Munich: the exhibition “Innocent Frauds” – Munich

In the beginning there is greed. The greed to own a work of art all to yourself. However, since this is not so easily possible, financial obstacles such as the limited number of coveted artefacts are an obstacle, most people have to be content with reproductions of the coveted item, which should be as close to the same size and appearance as possible, and the same paper texture as the original . But such remakes are and have never been easy to produce, facsimiles are usually still expensive, and modern prints in books often have little to do with the originals either in color or size.

Anyone who is currently visiting the MFA, the museum for casts of classical sculptures in the House of Cultural Institutes, the former NSDAP administration building, will come across a number of plaster casts of well-known sculptures right at the entrance. The copy of Hercules Farnese resting on his club is prominent in the atrium at the back. The huge piece overwhelms, amazes. It’s almost as if you were standing in Naples in front of the original of the same size. In front of this sculpture, the question of whether it is an original, a copy, or a forgery shrinks to an insignificant mirror fencing.

On the first floor of the atrium, this question is explored in depth in the exhibition “Innocent Deceptions”. The title is based on a print of reproductions published in 1743, the “Impostures innocentes”. The art maniacs of the world have always wanted such deceptively real reproductions of paintings and especially hand drawings. Rafael was and is at the top of the wish list, followed by Guercino, Sebastiano del Piombo, Watteau, Claude Lorrain and Boucher, who was already actively serving the repro market. According to the exhibition organizer Ulrike Keuper in her inspiring catalog of essays, hand drawings were valued particularly and often more than paintings because they show “the handwriting associated with an individual artist, manifesting itself spontaneously and unconsciously on the sheet”, i.e. something “which is actually unrepeatable is.”

Technically repeating what was spontaneously thrown out and therefore unrepeatable with cold calculation is a contradiction that appealed to the reproducers. At first it was impossible to reproduce the subtleties of a hand drawing, hatching, shading, smearing, intensities and washes, especially when working with sanguine, pastels, chalk or charcoal.

Groping towards the feigned authenticity: copperplate engraving, tone woodcut, etching, crayon-style, multi-color printing, mezzotint

A modern printing device, which stands between the exhibition showcases and is used diligently by the Central Institute for Art History housed here, is a reminder of how easy it has been to create deceptively real copies since the 1930s and the invention of xerocopy. But the late 18th century brought it to mastery. The exhibition documents this great triumph in the history of technology and art in a number of collective prints such as the legendary “Receuil Crozat”, the aforementioned “Impostures”, the “Liber veritatis”, the “Fragments chosis” and other expensive folios.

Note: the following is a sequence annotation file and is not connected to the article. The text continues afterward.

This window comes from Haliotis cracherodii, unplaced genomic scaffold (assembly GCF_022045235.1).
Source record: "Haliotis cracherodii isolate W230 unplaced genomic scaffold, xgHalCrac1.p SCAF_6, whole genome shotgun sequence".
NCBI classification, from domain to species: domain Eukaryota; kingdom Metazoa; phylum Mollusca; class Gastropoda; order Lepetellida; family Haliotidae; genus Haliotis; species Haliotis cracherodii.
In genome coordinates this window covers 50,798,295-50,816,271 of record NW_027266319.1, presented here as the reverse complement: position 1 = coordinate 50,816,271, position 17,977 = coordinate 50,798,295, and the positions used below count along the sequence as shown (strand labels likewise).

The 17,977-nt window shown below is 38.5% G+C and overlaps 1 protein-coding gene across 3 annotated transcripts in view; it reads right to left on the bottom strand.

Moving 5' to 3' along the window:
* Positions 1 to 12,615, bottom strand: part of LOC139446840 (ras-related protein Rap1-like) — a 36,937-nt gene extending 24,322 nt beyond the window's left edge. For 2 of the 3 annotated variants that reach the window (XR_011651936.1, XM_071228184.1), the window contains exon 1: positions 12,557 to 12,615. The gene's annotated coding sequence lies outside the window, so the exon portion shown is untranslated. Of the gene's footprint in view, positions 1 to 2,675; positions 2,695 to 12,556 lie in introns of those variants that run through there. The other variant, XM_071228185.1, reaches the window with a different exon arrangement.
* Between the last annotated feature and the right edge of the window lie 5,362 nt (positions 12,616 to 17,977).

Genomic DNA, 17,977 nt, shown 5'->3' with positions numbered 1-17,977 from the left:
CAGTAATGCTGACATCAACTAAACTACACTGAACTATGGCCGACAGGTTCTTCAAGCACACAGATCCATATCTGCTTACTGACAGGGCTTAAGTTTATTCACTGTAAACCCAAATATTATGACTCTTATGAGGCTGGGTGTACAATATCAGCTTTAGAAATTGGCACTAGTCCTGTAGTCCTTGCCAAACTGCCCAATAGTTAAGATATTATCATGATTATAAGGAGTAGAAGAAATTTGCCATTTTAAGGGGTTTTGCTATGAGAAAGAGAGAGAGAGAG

The French printers, in particular, approached the feigned authenticity with ever new and often combined reproduction techniques: copperplate engraving, tone woodcut, etching, crayon style, multicolor printing, mezzotint. Completion of the claimed fidelity to the original was then achieved in the 1760s with the aquatint process. A short exhibition video on an iPad shows how rosin is dusted onto a copper plate, how it is baked and then drawn on. Lithography, invented at the end of the 18th century, made it even easier to make copies, followed by photography and xerography.

The exhibition only shows reproductions from the 19th century, originals would not have been affordable in this context. But that’s not a flaw. Because the visitor quickly becomes enthusiastic about the remakes of Bible scenes, portraits, mythology, Galatea, back nudes, angels, horses, Daphne, which are cleverly presented as originals. And especially for Gilles Demarteau’s “Russian Concerto”, printed in 1770, whose finely hatched red tones actually seem to make the unusual instruments of the three musicians, who have just eaten and not drunk, sound. It’s all a miracle. That’s how you like to be cheated.

The exhibition “Innocent Frauds. Reproduction graphics based on hand drawings” is open until March 31st Central Institute for Art History, Katharina-von-Bora-Straße 10, to see. Admission is free, the accompanying essay of the same name costs 10 euros.

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